While the Islamic State group is losing territory in its self-styled caliphate, it is tightening its grip on the estimated 3,000 women and girls held as sex slaves. In a fusion of ancient barbaric practices and modern technology, IS sells the women like chattel on smart phone apps and shares databases that contain their photographs and the names of their “owners” to prevent their escape through IS checkpoints. The fighters are assassinating smugglers who rescue the captives, just as funds to buy the women out of slavery are drying up.
The thousands of Yazidi women and children were taken prisoner in August 2014, when IS fighters overran their villages in northern Iraq with the aim to eliminate the Kurdish-speaking minority because of its ancient faith. Since then, Arab and Kurdish smugglers managed to free an average of 134 people a month. But by May, an IS crackdown reduced those numbers to just 39 in the last six weeks, according to figures provided by the Kurdistan regional government.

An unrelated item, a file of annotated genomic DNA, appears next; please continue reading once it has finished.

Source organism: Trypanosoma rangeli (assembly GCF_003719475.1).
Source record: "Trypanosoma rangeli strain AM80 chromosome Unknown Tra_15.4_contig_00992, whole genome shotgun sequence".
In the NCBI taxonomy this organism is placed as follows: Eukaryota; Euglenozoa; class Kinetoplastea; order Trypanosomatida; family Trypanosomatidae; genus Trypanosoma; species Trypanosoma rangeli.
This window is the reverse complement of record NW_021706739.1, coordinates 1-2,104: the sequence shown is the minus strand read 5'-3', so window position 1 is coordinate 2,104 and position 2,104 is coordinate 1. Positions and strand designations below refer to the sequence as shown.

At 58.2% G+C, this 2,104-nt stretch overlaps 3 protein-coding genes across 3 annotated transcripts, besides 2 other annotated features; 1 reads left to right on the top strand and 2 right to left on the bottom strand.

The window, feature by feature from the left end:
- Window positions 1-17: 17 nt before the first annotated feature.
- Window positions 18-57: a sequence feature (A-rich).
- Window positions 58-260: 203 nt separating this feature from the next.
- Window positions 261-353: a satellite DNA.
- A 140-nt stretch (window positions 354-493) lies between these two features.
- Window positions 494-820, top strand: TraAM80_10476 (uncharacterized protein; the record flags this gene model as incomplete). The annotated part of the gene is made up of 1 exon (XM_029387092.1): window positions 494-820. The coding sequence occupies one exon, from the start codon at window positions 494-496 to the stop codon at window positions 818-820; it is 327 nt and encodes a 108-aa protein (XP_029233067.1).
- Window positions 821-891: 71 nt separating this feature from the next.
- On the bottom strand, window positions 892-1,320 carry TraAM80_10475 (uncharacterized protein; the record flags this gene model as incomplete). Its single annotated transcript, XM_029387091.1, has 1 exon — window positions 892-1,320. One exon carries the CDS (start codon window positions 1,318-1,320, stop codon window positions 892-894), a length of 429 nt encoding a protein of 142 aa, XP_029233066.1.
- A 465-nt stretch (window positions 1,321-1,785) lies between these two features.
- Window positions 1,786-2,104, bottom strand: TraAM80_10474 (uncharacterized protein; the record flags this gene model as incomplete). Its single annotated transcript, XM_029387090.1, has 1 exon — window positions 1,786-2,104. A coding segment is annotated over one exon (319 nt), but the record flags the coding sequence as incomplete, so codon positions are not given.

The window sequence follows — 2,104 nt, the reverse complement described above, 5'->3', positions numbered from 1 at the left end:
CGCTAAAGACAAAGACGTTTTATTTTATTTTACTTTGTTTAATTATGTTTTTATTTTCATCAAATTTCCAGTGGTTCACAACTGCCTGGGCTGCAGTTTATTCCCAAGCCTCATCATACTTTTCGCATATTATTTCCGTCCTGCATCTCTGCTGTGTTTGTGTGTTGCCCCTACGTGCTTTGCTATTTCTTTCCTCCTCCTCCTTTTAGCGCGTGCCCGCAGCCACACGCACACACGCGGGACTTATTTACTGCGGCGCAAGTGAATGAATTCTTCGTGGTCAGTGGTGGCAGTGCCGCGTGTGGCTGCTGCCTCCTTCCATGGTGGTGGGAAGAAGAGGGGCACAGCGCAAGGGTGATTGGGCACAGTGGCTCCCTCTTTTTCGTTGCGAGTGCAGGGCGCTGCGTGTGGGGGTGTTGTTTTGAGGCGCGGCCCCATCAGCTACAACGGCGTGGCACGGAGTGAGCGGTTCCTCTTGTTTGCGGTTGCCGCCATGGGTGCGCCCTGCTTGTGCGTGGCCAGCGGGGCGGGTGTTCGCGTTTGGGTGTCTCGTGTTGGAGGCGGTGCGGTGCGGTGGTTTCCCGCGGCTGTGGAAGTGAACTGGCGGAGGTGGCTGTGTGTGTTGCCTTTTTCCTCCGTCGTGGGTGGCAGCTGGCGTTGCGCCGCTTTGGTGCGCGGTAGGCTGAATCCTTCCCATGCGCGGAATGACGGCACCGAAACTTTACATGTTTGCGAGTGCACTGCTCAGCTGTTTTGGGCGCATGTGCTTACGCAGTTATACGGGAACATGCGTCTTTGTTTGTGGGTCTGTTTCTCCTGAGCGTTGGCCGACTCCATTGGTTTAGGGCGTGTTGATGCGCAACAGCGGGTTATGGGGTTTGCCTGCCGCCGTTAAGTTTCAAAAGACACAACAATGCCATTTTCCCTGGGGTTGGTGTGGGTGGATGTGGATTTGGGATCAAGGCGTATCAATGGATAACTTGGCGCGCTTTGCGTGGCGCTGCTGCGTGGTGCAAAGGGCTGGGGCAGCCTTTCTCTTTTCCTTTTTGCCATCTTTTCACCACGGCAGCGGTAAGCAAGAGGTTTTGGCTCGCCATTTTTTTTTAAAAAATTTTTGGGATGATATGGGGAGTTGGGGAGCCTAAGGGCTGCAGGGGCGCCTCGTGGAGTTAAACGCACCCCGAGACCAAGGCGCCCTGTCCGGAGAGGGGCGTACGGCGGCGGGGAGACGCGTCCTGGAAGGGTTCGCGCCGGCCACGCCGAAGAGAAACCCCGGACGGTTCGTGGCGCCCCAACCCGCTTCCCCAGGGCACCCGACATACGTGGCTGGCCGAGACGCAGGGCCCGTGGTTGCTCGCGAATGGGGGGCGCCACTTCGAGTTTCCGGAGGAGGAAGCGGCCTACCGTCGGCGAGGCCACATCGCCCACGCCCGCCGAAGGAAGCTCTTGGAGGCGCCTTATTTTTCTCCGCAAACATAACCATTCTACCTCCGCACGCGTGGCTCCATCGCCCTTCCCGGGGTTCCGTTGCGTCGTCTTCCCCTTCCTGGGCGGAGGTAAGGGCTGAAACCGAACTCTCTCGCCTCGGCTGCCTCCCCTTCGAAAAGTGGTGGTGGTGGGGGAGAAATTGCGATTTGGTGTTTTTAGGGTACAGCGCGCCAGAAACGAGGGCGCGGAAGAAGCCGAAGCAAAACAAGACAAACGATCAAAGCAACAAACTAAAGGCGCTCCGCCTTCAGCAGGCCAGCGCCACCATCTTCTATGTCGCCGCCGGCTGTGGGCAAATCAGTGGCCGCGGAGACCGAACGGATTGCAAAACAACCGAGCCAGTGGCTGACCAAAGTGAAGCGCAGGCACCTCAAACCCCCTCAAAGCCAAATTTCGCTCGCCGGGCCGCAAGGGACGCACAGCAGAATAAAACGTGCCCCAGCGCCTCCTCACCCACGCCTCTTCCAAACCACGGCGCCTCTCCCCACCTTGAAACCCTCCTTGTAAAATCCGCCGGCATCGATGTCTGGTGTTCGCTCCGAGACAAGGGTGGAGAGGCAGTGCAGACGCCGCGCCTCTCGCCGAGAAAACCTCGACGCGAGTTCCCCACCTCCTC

Mirza Danai, founder of the German-Iraqi aid organization Luftbrucke Irak, said in the last two or three months, escape has become more difficult and dangerous.
UK’s Iraq War report could make grim reading for Tony Blair
LONDON (AP) — Thirteen years after British troops marched into Iraq and seven years after they left a country that’s still mired in violence, a mammoth official report is about to address the lingering question: What went wrong?
On Wednesday, retired civil servant John Chilcot will publish his long-delayed, 2.6 million-word report on the divisive war and its chaotic aftermath. The U.S.-led conflict killed 179 British troops and some 4,500 American personnel. It also helped trigger violence that killed hundreds of thousands of Iraqis and still rocks the Middle East.